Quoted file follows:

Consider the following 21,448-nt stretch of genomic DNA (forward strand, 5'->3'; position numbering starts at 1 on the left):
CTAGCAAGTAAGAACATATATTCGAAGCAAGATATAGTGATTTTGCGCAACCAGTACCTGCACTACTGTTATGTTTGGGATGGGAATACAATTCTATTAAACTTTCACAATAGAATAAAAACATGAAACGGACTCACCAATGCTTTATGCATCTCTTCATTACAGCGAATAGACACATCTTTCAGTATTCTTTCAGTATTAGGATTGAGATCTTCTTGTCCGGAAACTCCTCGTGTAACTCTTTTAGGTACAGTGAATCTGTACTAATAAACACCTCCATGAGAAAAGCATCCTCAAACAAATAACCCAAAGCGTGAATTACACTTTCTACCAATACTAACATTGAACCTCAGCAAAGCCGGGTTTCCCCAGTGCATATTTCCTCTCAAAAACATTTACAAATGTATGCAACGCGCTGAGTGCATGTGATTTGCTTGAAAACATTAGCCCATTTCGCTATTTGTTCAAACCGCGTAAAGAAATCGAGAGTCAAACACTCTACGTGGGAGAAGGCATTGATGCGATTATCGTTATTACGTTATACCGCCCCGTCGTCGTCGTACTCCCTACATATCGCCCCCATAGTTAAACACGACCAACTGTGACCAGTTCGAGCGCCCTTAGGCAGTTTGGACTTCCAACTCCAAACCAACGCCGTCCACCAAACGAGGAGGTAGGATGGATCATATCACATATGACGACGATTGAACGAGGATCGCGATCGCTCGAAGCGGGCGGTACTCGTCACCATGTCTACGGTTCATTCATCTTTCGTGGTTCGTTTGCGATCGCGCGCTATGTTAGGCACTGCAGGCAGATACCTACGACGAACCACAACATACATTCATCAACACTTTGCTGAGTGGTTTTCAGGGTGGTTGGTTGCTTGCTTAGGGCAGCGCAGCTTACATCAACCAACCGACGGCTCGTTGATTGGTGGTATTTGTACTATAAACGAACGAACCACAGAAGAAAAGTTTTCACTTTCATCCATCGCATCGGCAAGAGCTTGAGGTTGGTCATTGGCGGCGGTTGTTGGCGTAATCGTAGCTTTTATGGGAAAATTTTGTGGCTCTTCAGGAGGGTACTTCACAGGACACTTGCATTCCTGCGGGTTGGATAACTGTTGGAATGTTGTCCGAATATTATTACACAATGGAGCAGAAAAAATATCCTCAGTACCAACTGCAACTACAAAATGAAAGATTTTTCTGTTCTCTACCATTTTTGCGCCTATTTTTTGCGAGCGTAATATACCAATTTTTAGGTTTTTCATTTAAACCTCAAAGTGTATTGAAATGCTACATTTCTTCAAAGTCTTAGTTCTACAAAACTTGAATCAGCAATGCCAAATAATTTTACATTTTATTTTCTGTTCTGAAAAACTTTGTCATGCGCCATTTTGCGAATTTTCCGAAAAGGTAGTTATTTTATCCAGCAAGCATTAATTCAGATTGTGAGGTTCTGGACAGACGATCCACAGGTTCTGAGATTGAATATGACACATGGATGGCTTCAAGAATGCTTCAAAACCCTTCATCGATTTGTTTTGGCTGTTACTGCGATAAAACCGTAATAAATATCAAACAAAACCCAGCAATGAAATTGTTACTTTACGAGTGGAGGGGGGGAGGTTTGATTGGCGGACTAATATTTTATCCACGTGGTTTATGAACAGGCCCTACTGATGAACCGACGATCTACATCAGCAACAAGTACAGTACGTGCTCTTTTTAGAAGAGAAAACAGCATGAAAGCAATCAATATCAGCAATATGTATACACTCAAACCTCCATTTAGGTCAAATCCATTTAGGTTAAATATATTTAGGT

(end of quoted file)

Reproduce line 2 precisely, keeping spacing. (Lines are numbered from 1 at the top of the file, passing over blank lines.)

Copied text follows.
CTAGCAAGTAAGAACATATATTCGAAGCAAGATATAGTGATTTTGCGCAACCAGTACCTGCACTACTGTTATGTTTGGGATGGGAATACAATTCTATTAAACTTTCACAATAGAATAAAAACATGAAACGGACTCACCAATGCTTTATGCATCTCTTCATTACAGCGAATAGACACATCTTTCAGTATTCTTTCAGTATTAGGATTGAGATCTTCTTGTCCGGAAACTCCTCGTGTAACTCTTTTAGGTACAGTGAATCTGTACTAATAAACACCTCCATGAGAAAAGCATCCTCAAACAAATAACCCAAAGCGTGAATTACACTTTCTACCAATACTAACATTGAACCTCAGCAAAGCCGGGTTTCCCCAGTGCATATTTCCTCTCAAAAACATTTACAAATGTATGCAACGCGCTGAGTGCATGTGATTTGCTTGAAAACATTAGCCCATTTCGCTATTTGTTCAAACCGCGTAAAGAAATCGAGAGTCAAACACTCTACGTGGGAGAAGGCATTGATGCGATTATCGTTATTACGTTATACCGCCCCGTCGTCGTCGTACTCCCTACATATCGCCCCCATAGTTAAACACGACCAACTGTGACCAGTTCGAGCGCCCTTAGGCAGTTTGGACTTCCAACTCCAAACCAACGCCGTCCACCAAACGAGGAGGTAGGATGGATCATATCACATATGACGACGATTGAACGAGGATCGCGATCGCTCGAAGCGGGCGGTACTCGTCACCATGTCTACGGTTCATTCATCTTTCGTGGTTCGTTTGCGATCGCGCGCTATGTTAGGCACTGCAGGCAGATACCTACGACGAACCACAACATACATTCATCAACACTTTGCTGAGTGGTTTTCAGGGTGGTTGGTTGCTTGCTTAGGGCAGCGCAGCTTACATCAACCAACCGACGGCTCGTTGATTGGTGGTATTTGTACTATAAACGAACGAACCACAGAAGAAAAGTTTTCACTTTCATCCATCGCATCGGCAAGAGCTTGAGGTTGGTCATTGGCGGCGGTTGTTGGCGTAATCGTAGCTTTTATGGGAAAATTTTGTGGCTCTTCAGGAGGGTACTTCACAGGACACTTGCATTCCTGCGGGTTGGATAACTGTTGGAATGTTGTCCGAATATTATTACACAATGGAGCAGAAAAAATATCCTCAGTACCAACTGCAACTACAAAATGAAAGATTTTTCTGTTCTCTACCATTTTTGCGCCTATTTTTTGCGAGCGTAATATACCAATTTTTAGGTTTTTCATTTAAACCTCAAAGTGTATTGAAATGCTACATTTCTTCAAAGTCTTAGTTCTACAAAACTTGAATCAGCAATGCCAAATAATTTTACATTTTATTTTCTGTTCTGAAAAACTTTGTCATGCGCCATTTTGCGAATTTTCCGAAAAGGTAGTTATTTTATCCAGCAAGCATTAATTCAGATTGTGAGGTTCTGGACAGACGATCCACAGGTTCTGAGATTGAATATGACACATGGATGGCTTCAAGAATGCTTCAAAACCCTTCATCGATTTGTTTTGGCTGTTACTGCGATAAAACCGTAATAAATATCAAACAAAACCCAGCAATGAAATTGTTACTTTACGAGTGGAGGGGGGGAGGTTTGATTGGCGGACTAATATTTTATCCACGTGGTTTATGAACAGGCCCTACTGATGAACCGACGATCTACATCAGCAACAAGTACAGTACGTGCTCTTTTTAGAAGAGAAAACAGCATGAAAGCAATCAATATCAGCAATATGTATACACTCAAACCTCCATTTAGGTCAAATCCATTTAGGTTAAATATATTTAGGT